Oh stigma, how you hurt me and countless unnamed others. How you break our hearts. I wonder how people with a skin color other than white ever survived the Pre-Civil Rights era. Not that racism is over now by any means, but having a mental illness has never been acceptable. Not even in the year 2014.
Someone who has bipolar disorder is not, “bipolar,” implying that they are nothing more than their illness, or constantly moody, always fluctuating between up and down and never experiencing anything in between. Would you talk about someone who has cancer and look down on them and say that they’re cancerous? Would you say, “She’s heart diseased” or “He’s tumored” as though he or she IS their physical illness and nothing else? That would be horribly wrong, and very sad. Would you miss out on getting to know someone because her heart had a defect? Mental illness IS a physical illness. It is a chemical imbalance in the brain. Your brain is an organ, just like your liver or your heart, and can have times where it doesn’t function properly, just like any other organ. In most cases, mental illness is extremely treatable with medication, just like any other physical illness.
Having a mental illness does not mean that someone is “crazy” or “psycho” or “insert horrible word here.” As someone who has a diagnosable mental illness, I experience stigma all of the time. I hear it in conversations with people, I watch it on tv shows, in movies, or read about / see it on the news. I try to let it roll off my back and chalk it up to ignorance, but that doesn’t make it hurt any less. I’m a human being.
I held back tears last night and all day today. After shutting off a tv show that I’d heard the words above on last night, I tried to watch a movie on Netflix that friends said they had seen called, “The Wedding Guest.” What I did not know was that the wedding guest in this movie was a young woman who had suffered from a mental illness for years. The guy who brought her to the wedding had been court ordered to do community service hours as a janitor in a psychiatric facility, and the psychiatrist there told him not to interact with his patients because they were psychotic, catatonic, and delusional. By the way the psychiatrist was talking about his patients, and by the tone of voice he was using, you could tell that he thought they were hopeless cases that were not even human beings. I turned off the movie. I went to bed in a saddened state after my evening of watching stigma occur, and picked up a Christian book I had just purchased about hearing God’s voice in the decisions that we make. One of the first examples was about a woman who had been divorced before who had met another man and married him who thought she had heard from God that he was the right man to marry and the spiritual leader she was looking for, but, [GASP], he started sleeping 12 hours a day and she [GASP] found out he was a manic depressive! She separated from him, because his being a manic depressive was bad for her health, and the book went on to say that wasn’t the worst of it! He told her later he wanted to fix their marriage and asked her to go to counselling, but when she realized he wasn’t going to change, she left him for good. The book did a good job of implying that this woman hadn’t heard from God…because she married someone with manic depression… WOW! It was a horribly stigma-filled evening.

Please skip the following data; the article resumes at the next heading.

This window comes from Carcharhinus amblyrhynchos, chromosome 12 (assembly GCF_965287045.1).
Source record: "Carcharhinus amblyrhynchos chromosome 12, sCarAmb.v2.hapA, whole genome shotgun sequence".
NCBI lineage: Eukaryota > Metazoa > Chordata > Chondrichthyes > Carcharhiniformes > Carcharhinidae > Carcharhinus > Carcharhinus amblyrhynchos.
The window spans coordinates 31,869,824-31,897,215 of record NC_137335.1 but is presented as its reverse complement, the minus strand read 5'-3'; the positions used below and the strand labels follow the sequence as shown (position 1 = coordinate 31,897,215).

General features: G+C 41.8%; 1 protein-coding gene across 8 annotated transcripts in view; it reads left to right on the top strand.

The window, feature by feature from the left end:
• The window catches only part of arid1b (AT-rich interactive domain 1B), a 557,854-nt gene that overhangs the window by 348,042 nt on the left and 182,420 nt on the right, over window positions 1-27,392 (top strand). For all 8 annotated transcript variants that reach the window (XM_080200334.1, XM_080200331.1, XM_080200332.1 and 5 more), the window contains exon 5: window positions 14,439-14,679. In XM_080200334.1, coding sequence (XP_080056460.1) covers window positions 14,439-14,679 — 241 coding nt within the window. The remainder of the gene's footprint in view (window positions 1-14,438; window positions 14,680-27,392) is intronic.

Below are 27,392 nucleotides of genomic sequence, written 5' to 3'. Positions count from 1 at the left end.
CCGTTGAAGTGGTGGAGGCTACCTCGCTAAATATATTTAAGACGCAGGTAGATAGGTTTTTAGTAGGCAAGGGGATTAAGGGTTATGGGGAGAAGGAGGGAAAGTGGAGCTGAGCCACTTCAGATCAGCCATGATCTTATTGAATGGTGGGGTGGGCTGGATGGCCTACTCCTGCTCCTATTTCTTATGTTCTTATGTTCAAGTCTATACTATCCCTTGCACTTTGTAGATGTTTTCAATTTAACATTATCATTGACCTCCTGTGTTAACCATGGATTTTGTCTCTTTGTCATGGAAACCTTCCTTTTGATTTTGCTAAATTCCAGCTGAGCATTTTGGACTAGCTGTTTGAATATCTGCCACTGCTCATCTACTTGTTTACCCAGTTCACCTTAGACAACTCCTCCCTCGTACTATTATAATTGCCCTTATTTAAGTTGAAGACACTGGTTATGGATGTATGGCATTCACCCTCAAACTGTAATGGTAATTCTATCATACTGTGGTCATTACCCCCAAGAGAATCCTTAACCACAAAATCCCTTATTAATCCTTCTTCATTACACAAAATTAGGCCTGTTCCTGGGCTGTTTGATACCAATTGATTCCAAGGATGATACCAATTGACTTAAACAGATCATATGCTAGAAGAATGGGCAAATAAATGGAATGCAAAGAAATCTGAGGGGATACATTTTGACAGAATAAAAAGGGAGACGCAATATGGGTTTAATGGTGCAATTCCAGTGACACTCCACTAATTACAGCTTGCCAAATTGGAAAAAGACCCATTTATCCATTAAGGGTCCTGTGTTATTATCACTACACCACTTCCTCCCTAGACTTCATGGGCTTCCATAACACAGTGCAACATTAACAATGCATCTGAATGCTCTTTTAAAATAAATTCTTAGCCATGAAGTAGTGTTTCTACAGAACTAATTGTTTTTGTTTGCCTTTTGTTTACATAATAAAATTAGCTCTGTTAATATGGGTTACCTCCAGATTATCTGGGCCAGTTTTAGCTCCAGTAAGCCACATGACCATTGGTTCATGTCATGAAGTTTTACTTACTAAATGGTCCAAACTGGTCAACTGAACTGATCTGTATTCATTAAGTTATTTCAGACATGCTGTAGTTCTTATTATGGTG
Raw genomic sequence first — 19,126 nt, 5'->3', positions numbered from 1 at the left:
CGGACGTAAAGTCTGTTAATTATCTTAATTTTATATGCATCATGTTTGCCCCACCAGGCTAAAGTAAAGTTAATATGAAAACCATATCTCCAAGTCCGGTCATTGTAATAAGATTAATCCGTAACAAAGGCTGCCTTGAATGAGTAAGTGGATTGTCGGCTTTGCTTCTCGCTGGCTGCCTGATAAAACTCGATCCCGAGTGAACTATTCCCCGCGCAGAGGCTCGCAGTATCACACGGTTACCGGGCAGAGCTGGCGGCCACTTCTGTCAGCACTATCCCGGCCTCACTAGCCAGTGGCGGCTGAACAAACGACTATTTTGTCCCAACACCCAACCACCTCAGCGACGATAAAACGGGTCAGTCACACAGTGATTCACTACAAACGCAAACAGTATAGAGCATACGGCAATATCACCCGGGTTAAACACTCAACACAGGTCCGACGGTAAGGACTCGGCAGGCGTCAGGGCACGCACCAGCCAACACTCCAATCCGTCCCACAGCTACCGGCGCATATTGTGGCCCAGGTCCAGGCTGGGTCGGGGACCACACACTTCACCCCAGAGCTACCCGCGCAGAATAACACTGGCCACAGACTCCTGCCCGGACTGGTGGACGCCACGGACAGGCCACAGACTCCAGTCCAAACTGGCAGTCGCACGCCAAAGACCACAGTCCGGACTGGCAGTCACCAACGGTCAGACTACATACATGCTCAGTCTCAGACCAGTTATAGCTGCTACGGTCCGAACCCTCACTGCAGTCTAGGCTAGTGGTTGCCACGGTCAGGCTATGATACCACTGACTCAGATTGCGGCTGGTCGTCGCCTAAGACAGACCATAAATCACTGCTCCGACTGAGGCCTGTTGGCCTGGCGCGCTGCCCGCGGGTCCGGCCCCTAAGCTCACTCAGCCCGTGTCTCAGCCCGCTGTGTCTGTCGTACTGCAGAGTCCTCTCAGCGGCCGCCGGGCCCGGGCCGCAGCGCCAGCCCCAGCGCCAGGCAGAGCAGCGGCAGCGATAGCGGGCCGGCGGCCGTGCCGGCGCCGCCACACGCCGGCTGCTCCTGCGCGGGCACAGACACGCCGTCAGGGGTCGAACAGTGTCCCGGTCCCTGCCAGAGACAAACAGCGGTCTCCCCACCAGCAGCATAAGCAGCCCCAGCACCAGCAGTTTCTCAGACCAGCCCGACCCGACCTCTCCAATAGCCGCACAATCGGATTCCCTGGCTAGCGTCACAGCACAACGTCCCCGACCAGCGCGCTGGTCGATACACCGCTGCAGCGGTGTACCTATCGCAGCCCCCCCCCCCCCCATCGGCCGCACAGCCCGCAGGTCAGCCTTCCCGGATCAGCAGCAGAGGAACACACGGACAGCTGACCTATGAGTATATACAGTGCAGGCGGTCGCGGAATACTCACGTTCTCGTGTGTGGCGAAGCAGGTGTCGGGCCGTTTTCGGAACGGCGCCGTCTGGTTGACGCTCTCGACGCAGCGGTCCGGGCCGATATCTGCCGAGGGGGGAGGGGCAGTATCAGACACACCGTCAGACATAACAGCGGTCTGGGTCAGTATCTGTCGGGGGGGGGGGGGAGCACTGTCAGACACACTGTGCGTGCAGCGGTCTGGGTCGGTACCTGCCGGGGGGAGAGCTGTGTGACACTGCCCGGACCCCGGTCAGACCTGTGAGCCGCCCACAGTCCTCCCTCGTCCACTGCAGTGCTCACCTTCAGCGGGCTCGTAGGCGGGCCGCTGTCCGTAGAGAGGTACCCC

Being a Christian, I honestly have found that the most stigma about mental illness actually occurs within the Christian community, which breaks my heart. Doesn’t the Bible say, “In sickness and in health?” If mental illness is a sickness, then why did this author and many others imply that it is grounds for divorce? Whenever I let my guard down to give my testimony about what I've been through and how God has used my mental illness, people come up to my husband when I’m not around and thank him for being a man of God. Many say, “I’m surprised you guys are still together.” REALLY? If a woman stood up in church and talked about how she had heart disease, or a man (in fact a missionary spoke about this at our church recently) spoke about having a stroke, would people go up to their spouse in private and thank them for being a man or woman of God and tell them, “I’m surprised you guys are still together?” Andy sometimes just responds with, “Why? It’s an illness like any other illness.” Then, people say, “Oh.” If this is happening to us, then I know it is happening to so many other couples. Stigma.
Writing about this is really difficult, because I open myself up to further scrutiny, or people asking me if I’m ok because I wrote this, or thinking that “woe is me” is my mantra of the day. I am not writing about this for me, just like Martin Luther King Jr. didn’t speak out about racism for himself (not that I in any way shape or form am comparing myself to this great man of history). I am writing this because we need to erase the stigma. Erase it from our lips and the lips of others. Erase it from our tv shows, movies, newspapers, and tv news programs. Erase it from our churches. I, nor am anyone else, bipolar. I HAVE bipolar disorder, which is simply a chemical imbalance of the brain. My illness is treatable, as is mental illness in others. I am not crazy. I could be your sister, your mother, your neighbor, your political official, your mom, or your mother-in-law. I could be YOU. One in 4 Canadians will have a diagnosable mental illness at some point in their lives.
Please repost. Let’s use education about mental illness to erase stigma and spread compassion.
How have you been affected by stigma?